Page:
i.          Structure. 

 

Enforcement of any professional code of conduct, can't be possible without a functioning and generally accepted body. Any policy for the future must start with a proper foundation, and these structures will be the real enforcer of change. However, If we have to use GOND, we have to strengthen it for the emergence of a new and all encompassing body for all dance genres, that allows other subgroups to emerge, with sectionalised bodies with their peculiar heads and organograms. In so doing, the guild stands as the main political body, while leaders of the professional groups and think tanks works on the policies with which the main body operates. 

 

GOND should be a political organisation not a professional organisation. I.e. we equally need task groups, council of elders, advisory boards, thought leaders etc. who leads in the intellectual capacities of the organization. If we can work on the Dance Forum to retain its status as a task group for example, this task group can work with the academics to further develop on the policies and propositions, and use the availability of the students and young dancers as a testing ground, and a space where those ideas can already be transmitted and put in practice.

 

Dancers grading, must be structured. Self-development may not be achieved if we do not create a reason and an avenue for it. We must set up professional academies that give trainings, and professional examination for certification in particular areas. So we can begin to have experts in different aspects of the dance profession. This could be done separately through different organisations that specialises on peculiar practices, we organise them in sections, which are all linked to the governing body.

 

ii.          The value chain. 

 

If we form an association and there is no value chain first for the practitioners, then with significant impact within the society, then it will be useless. The lack of identity has polarized the dance profession, hence, the impossibility of an industry. We may not be able to develop and open up to other non-performing professionals within the sector, if we don't have a defined sense of identity. I.e. Who we are, what do we want, how are we organised, who are our immediate audience and how do we serve them better in order to increase our impact level within the society.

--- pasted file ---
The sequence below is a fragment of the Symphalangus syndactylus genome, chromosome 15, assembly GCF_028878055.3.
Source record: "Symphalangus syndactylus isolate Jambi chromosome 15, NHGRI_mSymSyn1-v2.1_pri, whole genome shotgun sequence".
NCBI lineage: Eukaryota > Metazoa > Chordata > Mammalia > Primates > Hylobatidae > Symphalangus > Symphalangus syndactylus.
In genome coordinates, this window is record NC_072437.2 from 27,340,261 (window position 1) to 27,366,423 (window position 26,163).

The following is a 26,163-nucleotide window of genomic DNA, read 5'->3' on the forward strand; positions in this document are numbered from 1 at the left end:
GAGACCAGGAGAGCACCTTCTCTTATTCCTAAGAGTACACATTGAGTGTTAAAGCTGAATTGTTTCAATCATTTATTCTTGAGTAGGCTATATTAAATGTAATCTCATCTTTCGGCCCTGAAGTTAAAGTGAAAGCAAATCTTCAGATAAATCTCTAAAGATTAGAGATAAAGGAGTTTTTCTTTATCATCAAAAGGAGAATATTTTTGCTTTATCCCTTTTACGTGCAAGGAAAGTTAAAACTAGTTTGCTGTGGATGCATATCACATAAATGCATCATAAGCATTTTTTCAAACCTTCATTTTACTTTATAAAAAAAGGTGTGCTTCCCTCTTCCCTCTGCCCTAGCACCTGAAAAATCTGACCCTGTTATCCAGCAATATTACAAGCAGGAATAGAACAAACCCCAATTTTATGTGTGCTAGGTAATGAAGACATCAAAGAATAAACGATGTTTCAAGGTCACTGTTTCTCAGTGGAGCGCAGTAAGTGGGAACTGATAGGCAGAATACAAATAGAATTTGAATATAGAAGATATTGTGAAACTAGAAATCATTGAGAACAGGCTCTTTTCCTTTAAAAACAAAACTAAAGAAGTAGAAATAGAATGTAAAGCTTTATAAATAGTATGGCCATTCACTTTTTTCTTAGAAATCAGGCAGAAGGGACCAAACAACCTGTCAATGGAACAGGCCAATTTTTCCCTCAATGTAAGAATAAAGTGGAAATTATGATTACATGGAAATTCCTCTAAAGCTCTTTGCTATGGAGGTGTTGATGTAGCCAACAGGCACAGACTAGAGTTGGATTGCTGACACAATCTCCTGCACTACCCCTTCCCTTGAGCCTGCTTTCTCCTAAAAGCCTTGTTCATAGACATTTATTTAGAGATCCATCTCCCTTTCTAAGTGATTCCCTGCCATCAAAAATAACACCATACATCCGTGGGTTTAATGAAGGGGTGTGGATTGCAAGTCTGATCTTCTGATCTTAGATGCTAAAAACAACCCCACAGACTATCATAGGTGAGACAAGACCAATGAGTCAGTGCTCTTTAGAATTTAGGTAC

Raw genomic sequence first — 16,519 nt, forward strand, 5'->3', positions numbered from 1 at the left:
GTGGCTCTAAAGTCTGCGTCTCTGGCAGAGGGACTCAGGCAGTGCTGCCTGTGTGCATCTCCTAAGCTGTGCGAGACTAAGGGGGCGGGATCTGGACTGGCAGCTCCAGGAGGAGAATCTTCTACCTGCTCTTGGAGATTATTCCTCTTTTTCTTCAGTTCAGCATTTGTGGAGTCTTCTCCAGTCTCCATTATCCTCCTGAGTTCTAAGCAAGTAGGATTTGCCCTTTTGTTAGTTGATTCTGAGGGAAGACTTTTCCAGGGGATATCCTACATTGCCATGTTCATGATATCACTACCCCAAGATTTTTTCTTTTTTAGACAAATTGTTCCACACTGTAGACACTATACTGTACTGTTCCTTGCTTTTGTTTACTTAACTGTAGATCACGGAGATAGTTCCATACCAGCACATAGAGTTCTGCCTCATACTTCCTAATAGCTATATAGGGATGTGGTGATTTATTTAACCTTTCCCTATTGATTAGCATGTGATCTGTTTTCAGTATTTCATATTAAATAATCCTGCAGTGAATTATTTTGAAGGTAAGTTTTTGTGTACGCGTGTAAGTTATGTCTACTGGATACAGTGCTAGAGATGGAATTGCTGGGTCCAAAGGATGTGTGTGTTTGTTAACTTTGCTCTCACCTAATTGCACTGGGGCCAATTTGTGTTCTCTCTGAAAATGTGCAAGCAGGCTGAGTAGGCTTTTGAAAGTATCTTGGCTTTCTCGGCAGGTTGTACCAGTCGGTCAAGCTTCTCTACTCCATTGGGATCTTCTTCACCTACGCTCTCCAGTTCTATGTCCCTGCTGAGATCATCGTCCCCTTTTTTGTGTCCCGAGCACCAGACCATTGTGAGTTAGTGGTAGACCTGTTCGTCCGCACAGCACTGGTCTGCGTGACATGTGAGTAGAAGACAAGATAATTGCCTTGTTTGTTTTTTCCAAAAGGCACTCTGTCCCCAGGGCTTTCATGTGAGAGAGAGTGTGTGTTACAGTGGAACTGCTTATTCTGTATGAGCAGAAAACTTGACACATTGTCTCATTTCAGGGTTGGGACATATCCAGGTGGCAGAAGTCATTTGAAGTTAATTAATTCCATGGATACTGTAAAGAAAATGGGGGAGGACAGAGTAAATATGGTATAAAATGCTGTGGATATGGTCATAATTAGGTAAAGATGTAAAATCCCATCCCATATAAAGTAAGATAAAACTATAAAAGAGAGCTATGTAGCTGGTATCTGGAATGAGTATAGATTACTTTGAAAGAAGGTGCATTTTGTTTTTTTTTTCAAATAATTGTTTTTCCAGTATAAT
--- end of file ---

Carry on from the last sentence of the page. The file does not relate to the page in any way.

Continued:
We cannot depend solely on talent, which will eventually burn out in no time. Only the few who are able to move out of the box are making the waves. And this is affecting us on all levels. The sector may not be able to develop into a full blown industry without the emergence of other professionals and experts working closely with the amount of talents, contents and works being produced, hence the need for more dance producers, dance managers, dance agents, etc. who also understands the rudiments of the practice.  

 

iii.       Projects and programs. 

 

The more programs we run the better. Programs are what brings people together, like organising dancer's showcase quarterly, meet ups, forums, seminars, workshops etc. Creating a gathering where dancers put their works on video and come together to deliberate for example. Once we create that sort of community then we can begin to make progress.  

 

We must create access point and projects, which attracts and encourage other professionals to come partner with us, due to the charisma and professionalism with which we carry out our programs. Through our festivals, Incentives, awards ceremony and competitions. We must add glamour and style to our business, and as well put certain policies which emphasize dress codes and certain conducts in the public.